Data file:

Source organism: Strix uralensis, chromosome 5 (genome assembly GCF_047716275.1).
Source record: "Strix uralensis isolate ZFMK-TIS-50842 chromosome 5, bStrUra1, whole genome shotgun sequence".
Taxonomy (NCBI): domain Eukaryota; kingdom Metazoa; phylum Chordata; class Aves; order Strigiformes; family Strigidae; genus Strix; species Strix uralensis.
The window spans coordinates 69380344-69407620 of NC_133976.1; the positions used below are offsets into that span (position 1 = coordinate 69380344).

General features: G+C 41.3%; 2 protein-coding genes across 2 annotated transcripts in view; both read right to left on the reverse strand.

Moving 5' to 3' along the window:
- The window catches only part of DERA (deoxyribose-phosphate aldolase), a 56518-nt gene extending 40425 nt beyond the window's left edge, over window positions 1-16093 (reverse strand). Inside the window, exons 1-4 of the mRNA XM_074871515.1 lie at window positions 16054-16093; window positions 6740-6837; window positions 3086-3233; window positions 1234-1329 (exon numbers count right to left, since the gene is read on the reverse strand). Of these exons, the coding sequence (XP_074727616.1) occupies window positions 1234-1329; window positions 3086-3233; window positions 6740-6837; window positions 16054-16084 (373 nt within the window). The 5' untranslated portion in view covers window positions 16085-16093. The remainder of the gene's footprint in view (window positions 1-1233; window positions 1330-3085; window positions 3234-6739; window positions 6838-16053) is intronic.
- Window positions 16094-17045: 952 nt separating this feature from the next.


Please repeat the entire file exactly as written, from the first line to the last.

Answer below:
Source organism: Strix uralensis, chromosome 5 (genome assembly GCF_047716275.1).
Source record: "Strix uralensis isolate ZFMK-TIS-50842 chromosome 5, bStrUra1, whole genome shotgun sequence".
Taxonomy (NCBI): domain Eukaryota; kingdom Metazoa; phylum Chordata; class Aves; order Strigiformes; family Strigidae; genus Strix; species Strix uralensis.
The window spans coordinates 69380344-69407620 of NC_133976.1; the positions used below are offsets into that span (position 1 = coordinate 69380344).

General features: G+C 41.3%; 2 protein-coding genes across 2 annotated transcripts in view; both read right to left on the reverse strand.

Moving 5' to 3' along the window:
- The window catches only part of DERA (deoxyribose-phosphate aldolase), a 56518-nt gene extending 40425 nt beyond the window's left edge, over window positions 1-16093 (reverse strand). Inside the window, exons 1-4 of the mRNA XM_074871515.1 lie at window positions 16054-16093; window positions 6740-6837; window positions 3086-3233; window positions 1234-1329 (exon numbers count right to left, since the gene is read on the reverse strand). Of these exons, the coding sequence (XP_074727616.1) occupies window positions 1234-1329; window positions 3086-3233; window positions 6740-6837; window positions 16054-16084 (373 nt within the window). The 5' untranslated portion in view covers window positions 16085-16093. The remainder of the gene's footprint in view (window positions 1-1233; window positions 1330-3085; window positions 3234-6739; window positions 6838-16053) is intronic.
- Window positions 16094-17045: 952 nt separating this feature from the next.